NAR: Existing-Home Sales Decreased to 4.71 million SAAR in September
From the NAR: Existing-Home Sales Decreased 1.5% in September
Existing-home sales descended in September, the eighth month in a row of declines, according to the National Association of REALTORS®. Three out of the four major U.S. regions notched month-over-month sales contractions, while the West held steady. On a year-over-year basis, sales dropped in all regions.
Total existing-home sales, completed transactions that include single-family homes, townhomes, condominiums and co-ops, retracted 1.5% from August to a seasonally adjusted annual rate of 4.71 million in September. Year-over-year, sales waned by 23.8% (down from 6.18 million in September 2021).
Total housing inventory registered at the end of September was 1.25 million units, which was down 2.3% from August and 0.8% from the previous year. Unsold inventory sits at a 3.2-month supply at the current sales pace – unchanged from August and up from 2.4 months in September 2021.
The sales rate was close to the consensus forecast.
This graph shows existing home sales, on a Seasonally Adjusted Annual Rate (SAAR) basis since 1993. Sales in September (4.71 million SAAR) were down 1.5% from the previous month and were 23.8% below the September 2021 sales rate. Sales are now well below pre-pandemic levels and, excluding the pandemic decline, sales are now at the lowest level since 2014.
Sales Year-over-Year and Not Seasonally Adjusted (NSA)
The second graph shows existing home sales by month for 2021 and 2022.
Sales declined 23.8% year-over-year compared to September 2021. This was the thirteen consecutive month with sales down year-over-year.
The third graph shows existing home sales for each month, Not Seasonally Adjusted (NSA), for a few selected periods. Black and light Purple are the maximum sales per month during the bubble (2005) and the minimum sales during the bust (2008 - 2011). The most recent four years are shown (2019 through 2022).
Sales NSA in September (428,000) were 21.6% below sales in September 2021 (546,000). Sales NSA year-to-date are down 12.6% compared to the same period in 2021.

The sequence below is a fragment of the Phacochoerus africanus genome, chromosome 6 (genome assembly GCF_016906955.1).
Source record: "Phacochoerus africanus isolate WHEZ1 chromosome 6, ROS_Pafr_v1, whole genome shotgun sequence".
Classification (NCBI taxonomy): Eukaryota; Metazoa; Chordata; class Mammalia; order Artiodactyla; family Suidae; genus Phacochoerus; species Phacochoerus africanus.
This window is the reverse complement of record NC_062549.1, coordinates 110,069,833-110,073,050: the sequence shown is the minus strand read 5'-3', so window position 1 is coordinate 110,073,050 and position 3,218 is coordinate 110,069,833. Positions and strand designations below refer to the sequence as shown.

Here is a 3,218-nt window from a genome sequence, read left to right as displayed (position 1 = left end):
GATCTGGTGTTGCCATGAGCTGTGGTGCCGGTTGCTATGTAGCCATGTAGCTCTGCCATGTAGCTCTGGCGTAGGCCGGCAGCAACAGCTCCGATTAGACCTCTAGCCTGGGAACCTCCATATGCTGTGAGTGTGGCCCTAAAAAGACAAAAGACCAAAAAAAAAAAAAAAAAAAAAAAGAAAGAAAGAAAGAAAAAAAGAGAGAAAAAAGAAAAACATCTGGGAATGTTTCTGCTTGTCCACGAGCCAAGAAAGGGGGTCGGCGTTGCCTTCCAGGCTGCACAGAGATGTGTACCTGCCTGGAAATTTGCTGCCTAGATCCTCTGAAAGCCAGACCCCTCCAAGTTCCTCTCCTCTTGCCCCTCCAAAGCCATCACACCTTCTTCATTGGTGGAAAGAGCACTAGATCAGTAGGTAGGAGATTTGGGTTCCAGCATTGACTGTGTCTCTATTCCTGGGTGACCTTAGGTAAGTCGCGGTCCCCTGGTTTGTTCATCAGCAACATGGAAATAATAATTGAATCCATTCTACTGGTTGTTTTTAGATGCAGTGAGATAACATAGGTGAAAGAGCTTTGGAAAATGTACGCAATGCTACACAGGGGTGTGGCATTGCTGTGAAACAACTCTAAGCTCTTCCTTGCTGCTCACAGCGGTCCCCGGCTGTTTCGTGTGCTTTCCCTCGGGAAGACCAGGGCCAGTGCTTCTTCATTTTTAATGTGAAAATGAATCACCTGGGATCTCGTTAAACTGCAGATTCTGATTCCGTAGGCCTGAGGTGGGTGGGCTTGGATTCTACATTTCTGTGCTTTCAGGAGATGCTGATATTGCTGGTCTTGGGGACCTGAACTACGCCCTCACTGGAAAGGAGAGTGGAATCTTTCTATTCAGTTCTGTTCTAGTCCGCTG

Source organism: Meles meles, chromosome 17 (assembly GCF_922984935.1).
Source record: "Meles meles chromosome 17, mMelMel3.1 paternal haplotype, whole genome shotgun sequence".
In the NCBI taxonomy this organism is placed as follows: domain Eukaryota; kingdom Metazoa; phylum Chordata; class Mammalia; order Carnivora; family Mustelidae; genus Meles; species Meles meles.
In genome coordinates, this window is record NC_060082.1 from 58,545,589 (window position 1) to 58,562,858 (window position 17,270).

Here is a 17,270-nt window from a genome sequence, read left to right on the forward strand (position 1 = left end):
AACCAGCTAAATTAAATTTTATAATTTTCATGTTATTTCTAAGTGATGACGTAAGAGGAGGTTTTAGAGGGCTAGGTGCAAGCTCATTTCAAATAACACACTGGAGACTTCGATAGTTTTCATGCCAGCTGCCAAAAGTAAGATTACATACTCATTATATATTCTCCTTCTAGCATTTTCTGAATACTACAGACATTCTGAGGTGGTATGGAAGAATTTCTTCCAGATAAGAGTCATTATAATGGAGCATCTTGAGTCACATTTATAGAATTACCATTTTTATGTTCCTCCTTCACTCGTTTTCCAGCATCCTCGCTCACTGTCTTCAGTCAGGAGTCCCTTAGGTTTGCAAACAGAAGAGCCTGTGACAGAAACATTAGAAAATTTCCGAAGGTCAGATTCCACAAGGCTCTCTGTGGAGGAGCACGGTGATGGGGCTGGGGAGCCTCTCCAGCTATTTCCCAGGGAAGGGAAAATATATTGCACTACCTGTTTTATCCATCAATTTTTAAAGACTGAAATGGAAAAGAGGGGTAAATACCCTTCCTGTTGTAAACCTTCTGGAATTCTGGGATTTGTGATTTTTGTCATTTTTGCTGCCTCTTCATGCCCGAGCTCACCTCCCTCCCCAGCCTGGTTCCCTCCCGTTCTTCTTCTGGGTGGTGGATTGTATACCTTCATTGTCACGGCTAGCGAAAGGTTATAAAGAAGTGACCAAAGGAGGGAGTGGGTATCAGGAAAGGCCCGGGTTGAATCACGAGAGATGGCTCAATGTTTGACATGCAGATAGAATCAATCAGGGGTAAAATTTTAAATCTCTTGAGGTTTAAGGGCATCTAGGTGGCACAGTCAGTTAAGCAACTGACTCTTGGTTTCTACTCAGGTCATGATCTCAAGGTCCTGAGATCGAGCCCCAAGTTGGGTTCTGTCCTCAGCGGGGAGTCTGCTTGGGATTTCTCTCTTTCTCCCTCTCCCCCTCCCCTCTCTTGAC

This decrease, NSA, was similar to change in the markets I track each month.
Housing Inventory Decreased Slightly in September
The fourth graph shows nationwide inventory for existing homes.
According to the NAR, inventory decreased to 1.25 million in September from 1.28 million in August.
Headline inventory is not seasonally adjusted, and inventory usually decreases to the seasonal lows in December and January, and peaks in mid-to-late summer. The fifth graph shows the year-over-year (YoY) change in reported existing home inventory and months-of-supply. Since inventory is not seasonally adjusted, it really helps to look at the YoY change. Note: Months-of-supply is based on the seasonally adjusted sales and not seasonally adjusted inventory.
Inventory was essentially unchanged year-over-year (blue) in September compared to September 2021. This includes some pending sales - and doesn’t match some other measures - and it seems likely that active inventory was up year-over-year much more in August than the NAR is reporting.
Months of supply (red) was unchanged at 3.2 months in September from 3.2 months in August.
Median House Prices
On prices, the NAR reported:
The median existing-home price for all housing types in September was $384,800, an 8.4% jump from September 2021 ($355,100), as prices climbed in all regions. This marks 127 consecutive months of year-over-year increases, the longest-running streak on record. It was the third month in a row, however, that the median sales price faded after reaching a record high of $413,800 in June, the usual seasonal trend of prices trailing off after peaking in the early summer.
Median prices are distorted by the mix (repeat sales indexes like Case-Shiller and FHFA are probably better for measuring prices).
The YoY change in the median price peaked at 25.2% in May 2021 and has now slowed to 8.4%. The YoY increase in September was the same as in August. Note that the median price usually starts falling seasonally in July, so the 1.8% decline from August to September in the median price was partially seasonal (but the decline over the last three months has been much larger than the usual decline).
It is possible the median price will be down year-over-year in a few months.
Existing home sales are being impacted by higher mortgage rates. Rates have increased sharply in October, and that will impact closed sales in November and December - so I expect further declines in sales later this year.
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